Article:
Disrupting Technological Innovation? Towards an Ethical and Legal Framework

The datafication of society is an undeniably global phenomenon. Throughout the world, citizens, governments, business, and organizations make choices that are profoundly affected by practices employing digital technologies with which information is collected, processed, stored, and exchanged. Digital technological innovation brings tremendous benefits. Yet it can also deeply disrupt existing markets, consumer behaviour, and public decision-making in such a manner that the changes undermine ethical and legal frameworks.

Building on the phase 1 project (2018), the research platform further investigates the perspective of ethics and fundamental rights governing  the life cycle of new digital technologies, algorithmic decision-making, and surveillance techniques. The ethical governance of digital technology and surveillance is not merely a matter of protecting the individual actors from government interference with privacy. Private actors also need to be held accountable. As the UN’s Special Rapporteur David Kaye articulated in his report entitled ‘Surveillance and Human Rights’, in the development and use of digital surveillance tools, public and private sectors are ‘close collaborators’.

While the reliance upon digital technology and algorithmic decision-making is a global phenomenon, ethical and normative challenges that such reliance brings vary depending on political and sociological contexts. Furthermore, the ethical and normative implications of digital technology and surveillance cannot be considered separately from existing gaps in economic, political, and social foundations among states and within a state. Such gaps can sustain the structure of exploitation in the digital age and, simultaneously, preserve gaps in awareness and understanding about digital ethics and human rights, including the right to privacy. In this sense, our platform takes part in facilitating much-needed ‘society-wide conversations’, as urged by the Report of the UN Secretary-General’s High Level Panel on Digital Cooperation. The Panel highlighted the need for ‘society-wide conversations about the boundaries, norms and shared aspirations’ for the uses of digital technologies.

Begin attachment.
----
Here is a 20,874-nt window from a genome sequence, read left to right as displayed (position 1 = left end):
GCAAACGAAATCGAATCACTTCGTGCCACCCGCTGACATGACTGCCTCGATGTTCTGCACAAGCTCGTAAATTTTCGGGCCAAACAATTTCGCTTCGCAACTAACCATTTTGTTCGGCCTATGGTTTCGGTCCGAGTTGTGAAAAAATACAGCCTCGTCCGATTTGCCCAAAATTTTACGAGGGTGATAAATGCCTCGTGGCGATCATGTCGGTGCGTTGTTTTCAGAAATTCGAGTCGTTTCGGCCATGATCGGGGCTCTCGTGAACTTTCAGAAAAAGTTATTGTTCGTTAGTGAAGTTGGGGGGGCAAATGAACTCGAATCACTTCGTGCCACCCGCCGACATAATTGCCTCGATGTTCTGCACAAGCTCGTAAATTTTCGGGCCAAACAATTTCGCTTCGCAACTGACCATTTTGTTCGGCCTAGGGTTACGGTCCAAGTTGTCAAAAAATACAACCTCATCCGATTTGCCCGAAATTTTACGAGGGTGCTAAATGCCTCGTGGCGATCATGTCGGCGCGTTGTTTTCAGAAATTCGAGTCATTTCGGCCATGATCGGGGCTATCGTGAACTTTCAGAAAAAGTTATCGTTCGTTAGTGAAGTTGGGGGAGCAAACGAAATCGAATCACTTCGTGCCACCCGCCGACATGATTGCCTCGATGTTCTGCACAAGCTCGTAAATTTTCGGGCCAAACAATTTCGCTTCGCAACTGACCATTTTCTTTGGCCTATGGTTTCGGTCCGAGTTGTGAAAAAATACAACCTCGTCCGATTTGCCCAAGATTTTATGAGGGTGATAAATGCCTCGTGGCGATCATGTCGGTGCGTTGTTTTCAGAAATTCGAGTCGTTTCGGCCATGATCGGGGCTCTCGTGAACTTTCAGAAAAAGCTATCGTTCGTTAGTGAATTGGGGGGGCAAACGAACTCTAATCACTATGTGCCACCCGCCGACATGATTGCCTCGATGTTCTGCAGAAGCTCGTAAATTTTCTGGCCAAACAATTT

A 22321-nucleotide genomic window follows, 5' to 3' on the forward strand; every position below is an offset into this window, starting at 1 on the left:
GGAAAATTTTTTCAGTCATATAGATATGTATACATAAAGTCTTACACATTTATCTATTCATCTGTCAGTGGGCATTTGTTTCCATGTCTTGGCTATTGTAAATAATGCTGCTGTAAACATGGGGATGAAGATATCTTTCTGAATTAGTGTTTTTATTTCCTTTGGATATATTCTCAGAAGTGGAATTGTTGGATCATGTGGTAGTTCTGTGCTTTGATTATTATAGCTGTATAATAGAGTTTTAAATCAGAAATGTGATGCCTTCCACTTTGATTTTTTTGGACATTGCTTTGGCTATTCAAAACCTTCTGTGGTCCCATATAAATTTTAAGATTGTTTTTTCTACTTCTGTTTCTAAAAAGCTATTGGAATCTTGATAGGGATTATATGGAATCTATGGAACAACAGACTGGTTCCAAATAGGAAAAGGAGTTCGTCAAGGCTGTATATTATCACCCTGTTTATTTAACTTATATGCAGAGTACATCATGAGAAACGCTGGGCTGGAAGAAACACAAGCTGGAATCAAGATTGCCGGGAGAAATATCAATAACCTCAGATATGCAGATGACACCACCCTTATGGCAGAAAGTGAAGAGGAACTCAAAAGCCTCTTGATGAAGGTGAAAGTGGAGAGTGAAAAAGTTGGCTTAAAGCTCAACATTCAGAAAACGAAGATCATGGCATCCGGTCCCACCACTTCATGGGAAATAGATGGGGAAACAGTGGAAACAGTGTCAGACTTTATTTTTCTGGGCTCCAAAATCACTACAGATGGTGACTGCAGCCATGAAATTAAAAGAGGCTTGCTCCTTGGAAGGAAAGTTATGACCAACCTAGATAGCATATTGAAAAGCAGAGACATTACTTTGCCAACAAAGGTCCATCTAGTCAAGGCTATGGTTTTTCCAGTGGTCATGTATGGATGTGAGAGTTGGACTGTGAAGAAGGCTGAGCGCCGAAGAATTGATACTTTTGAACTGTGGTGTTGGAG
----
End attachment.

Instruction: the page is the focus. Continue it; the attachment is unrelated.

The research platform organizes events in collaboration with wider societal stakeholders from industry, regulatory agencies, and NGOs. The research platform also collaborates with the Hersenvredebreuk project on brain hacking and brain jacking, as a follow up on phase 1 research on the Dutch Law on Intelligence and Security Services. 

Past events